Since, as may be appreciated, the lift truck of the present invention can be expected to lift heavy coiled stock, in addition to the welding reinforcement of the gussets 39, a pair of hip blocks 41 are welded on the back of the base plate 31 and extend rearwardly therefrom toward the rectangular carriage frame 20. Each of the hip blocks is positioned to rest on the top of the lower horizontal member of the rectangular carriage frame 20 and thus distributes the weight back to the carriage frame from the bar 37.
Having thus described the structure of the present invention, the method of fabrication and attachment to the carriage frame will be explained. Starting with the structure of FIG. 1, the bar 25 is withdrawn from one of the two vertical members 21,22, the extension blocks 33 are mounted thereon by extending the bar through the apertures 34 in each extension block, and then the bar 25 is returned into the aperture 26 in the vertical carriage frame member.
Next, a crane or other hoist is utilized to lift the ram 29 and for this purpose, the holes 40 in the gussets 39 are located at approximately the center of gravity of the ram. The ram is lifted up and slid onto the mounting blocks 33 to interlock the tongue and groove with the tongue 35 of each extension or mounting block engaging the corresponding groove at the top of each leg 32. Then, the entire ram is rotated slightly about the bar 25 until the hip blocks 41 rest on top of the horizontal frame member 23. Thereafter, the extension or mounting blocks 33 may be welded to the legs 32.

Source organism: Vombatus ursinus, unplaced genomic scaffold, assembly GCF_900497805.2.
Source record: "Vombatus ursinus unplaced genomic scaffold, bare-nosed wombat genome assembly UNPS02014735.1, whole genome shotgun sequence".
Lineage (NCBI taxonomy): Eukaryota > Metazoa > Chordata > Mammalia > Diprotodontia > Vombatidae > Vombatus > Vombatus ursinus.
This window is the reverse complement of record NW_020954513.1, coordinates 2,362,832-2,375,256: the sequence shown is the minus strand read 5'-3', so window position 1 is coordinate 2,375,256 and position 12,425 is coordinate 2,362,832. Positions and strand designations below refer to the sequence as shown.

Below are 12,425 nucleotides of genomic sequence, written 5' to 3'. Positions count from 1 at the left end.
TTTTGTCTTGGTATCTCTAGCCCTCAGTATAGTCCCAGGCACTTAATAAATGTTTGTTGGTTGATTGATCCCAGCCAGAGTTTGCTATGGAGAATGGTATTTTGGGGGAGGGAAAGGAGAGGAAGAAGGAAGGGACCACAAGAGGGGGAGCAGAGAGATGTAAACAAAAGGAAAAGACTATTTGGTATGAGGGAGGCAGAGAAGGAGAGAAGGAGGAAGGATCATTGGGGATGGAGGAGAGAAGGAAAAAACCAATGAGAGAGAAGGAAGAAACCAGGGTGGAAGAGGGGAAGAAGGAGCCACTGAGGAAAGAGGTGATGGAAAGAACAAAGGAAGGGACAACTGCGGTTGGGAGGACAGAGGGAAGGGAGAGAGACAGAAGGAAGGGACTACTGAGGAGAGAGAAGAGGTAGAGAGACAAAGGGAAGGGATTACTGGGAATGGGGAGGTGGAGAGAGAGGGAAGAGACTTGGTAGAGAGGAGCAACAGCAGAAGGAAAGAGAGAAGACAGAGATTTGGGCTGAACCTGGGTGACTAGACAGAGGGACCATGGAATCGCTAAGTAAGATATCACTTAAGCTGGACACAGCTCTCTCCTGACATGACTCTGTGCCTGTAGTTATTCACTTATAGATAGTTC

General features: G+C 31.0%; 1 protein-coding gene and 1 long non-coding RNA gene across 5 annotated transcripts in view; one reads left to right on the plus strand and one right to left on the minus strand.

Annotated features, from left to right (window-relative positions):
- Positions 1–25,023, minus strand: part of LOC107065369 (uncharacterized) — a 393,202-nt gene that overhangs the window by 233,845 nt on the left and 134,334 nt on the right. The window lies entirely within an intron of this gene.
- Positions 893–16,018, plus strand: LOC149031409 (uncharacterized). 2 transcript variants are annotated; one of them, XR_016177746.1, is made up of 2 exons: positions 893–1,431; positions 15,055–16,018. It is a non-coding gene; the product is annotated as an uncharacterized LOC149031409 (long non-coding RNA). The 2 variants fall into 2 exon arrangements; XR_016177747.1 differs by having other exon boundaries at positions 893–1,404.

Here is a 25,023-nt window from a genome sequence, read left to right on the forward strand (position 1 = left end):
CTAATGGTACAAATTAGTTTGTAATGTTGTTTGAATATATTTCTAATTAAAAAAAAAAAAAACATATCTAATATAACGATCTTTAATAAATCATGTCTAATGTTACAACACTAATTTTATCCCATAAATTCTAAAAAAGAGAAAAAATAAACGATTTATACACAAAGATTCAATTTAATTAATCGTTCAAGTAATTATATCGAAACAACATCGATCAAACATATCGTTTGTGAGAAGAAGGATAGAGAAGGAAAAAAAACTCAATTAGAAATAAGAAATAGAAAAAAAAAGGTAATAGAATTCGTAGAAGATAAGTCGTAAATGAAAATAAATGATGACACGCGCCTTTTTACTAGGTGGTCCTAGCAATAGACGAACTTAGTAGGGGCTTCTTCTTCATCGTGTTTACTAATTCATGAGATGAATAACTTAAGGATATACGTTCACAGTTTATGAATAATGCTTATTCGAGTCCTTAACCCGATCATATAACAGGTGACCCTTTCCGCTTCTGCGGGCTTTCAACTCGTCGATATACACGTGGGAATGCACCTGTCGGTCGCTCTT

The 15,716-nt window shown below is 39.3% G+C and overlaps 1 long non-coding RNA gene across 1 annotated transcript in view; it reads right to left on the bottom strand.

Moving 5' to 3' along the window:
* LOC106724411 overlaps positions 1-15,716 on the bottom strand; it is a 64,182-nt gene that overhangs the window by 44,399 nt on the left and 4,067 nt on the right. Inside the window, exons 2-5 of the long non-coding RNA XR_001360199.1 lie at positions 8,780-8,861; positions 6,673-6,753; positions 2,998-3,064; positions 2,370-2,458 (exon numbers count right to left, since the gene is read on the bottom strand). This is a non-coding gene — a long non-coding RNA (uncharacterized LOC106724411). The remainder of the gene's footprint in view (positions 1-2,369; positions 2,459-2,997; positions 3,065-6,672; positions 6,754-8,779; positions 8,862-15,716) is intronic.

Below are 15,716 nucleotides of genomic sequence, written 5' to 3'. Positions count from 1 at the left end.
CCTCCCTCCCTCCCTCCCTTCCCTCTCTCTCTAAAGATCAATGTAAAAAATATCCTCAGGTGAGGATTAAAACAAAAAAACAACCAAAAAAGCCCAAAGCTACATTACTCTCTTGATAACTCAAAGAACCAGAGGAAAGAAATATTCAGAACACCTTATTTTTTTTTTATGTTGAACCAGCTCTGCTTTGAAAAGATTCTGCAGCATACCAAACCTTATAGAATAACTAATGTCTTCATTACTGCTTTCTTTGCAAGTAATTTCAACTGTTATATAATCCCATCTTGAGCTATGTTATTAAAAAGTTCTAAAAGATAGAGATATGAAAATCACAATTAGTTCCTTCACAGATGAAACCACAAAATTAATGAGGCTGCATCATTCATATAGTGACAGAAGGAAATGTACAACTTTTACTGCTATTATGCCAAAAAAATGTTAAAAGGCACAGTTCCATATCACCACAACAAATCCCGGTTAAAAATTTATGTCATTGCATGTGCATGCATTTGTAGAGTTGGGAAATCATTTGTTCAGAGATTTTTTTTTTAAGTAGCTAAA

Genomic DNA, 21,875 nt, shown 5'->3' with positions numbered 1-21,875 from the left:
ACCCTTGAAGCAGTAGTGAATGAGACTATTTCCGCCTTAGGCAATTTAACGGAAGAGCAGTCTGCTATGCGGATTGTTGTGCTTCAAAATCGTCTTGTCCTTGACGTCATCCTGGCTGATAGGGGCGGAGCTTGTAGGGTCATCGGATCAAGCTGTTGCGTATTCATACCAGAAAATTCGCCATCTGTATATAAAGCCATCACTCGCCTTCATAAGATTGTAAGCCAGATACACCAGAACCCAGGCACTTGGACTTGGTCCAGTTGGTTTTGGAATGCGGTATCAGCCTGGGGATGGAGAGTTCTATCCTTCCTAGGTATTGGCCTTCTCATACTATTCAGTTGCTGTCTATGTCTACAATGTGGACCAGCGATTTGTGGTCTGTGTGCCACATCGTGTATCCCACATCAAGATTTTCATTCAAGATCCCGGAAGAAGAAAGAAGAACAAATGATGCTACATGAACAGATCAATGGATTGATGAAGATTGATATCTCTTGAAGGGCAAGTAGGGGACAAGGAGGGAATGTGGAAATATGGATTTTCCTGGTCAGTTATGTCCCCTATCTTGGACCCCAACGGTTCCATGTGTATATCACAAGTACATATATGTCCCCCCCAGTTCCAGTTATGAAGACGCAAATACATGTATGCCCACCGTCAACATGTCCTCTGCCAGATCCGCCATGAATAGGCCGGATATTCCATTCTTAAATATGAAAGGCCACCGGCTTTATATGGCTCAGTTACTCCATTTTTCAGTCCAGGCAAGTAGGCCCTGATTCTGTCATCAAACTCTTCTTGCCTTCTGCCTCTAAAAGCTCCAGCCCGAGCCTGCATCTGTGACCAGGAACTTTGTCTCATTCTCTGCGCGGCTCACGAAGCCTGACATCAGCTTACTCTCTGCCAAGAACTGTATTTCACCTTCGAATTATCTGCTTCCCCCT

As an alternate method of mounting the ram 29 of the present invention to the lift truck carriage frame 20, the extension blocks 33 may initially be interlocked and welded to the legs 32. Thereafter, with the bar 25 withdrawn from one of the vertical frame members, the entire ram 29 may be hoisted upwardly by a cable or the like and the bar 25 slid through the apertures 34 in each mounting block 33.
As previously indicated, it is important that the present invention not obstruct the vision of the operator of the lift truck. For this reason, it is critical that the legs 32 be spaced apart a sufficient distance to avoid obstructing the vision of the operator of the lift truck as seen through the window 12. Thus, in the preferred embodiment, the legs 32 extend outwardly of the vertical hangers 13,14. Thus, as shown in both FIGS. 2 and 3, the lower and upper extreme positions of the lift truck, the legs 32 do not obstruct the vision of the operator of the lift truck.
In a preferred embodiment, the vertical legs 32 of the ram are spaced 36 inches apart (interior dimensions) and the overall side to side widths of the ram is 54 inches. The height of the ram is 60 inches and the extension blocks 33 add an additional 6 inches in height to the legs. The plate 31 and legs 32 are 6 inches thick, front to back, and the extension blocks 33 are 10 inches thick, front to back, to allow the apertures 34 to be offset relative to the vertical plane of the U-shaped plate. The hip blocks extend backwardly a distance of about 5 inches from the rear face of the base plate 31. The plate is fabricated of hot rolled steel.
The ram bar 37, preferably of circular cross section, is of a length and diameter commensurate with the capacity required to handle the particular workload or stock. For example, a bar of a 7 inch diameter and just over six feet in length, and fabricated of cold rolled steel, has proven to be satisfactory in industrial applications.
The foregoing description of the invention, together with the exemplary dimensions of the ram of the present invention, should not be construed in a restrictive sence, but only as describing the underlying concepts of the present invention. The invention should be limited only by the scope of the following claims.
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|U.S. Classification||414/607, 414/785, 414/911|
|International Classification||B66F9/18, B21C47/24|
|Cooperative Classification||B66F9/18, Y10S414/124, B21C47/24|
|European Classification||B66F9/18, B21C47/24|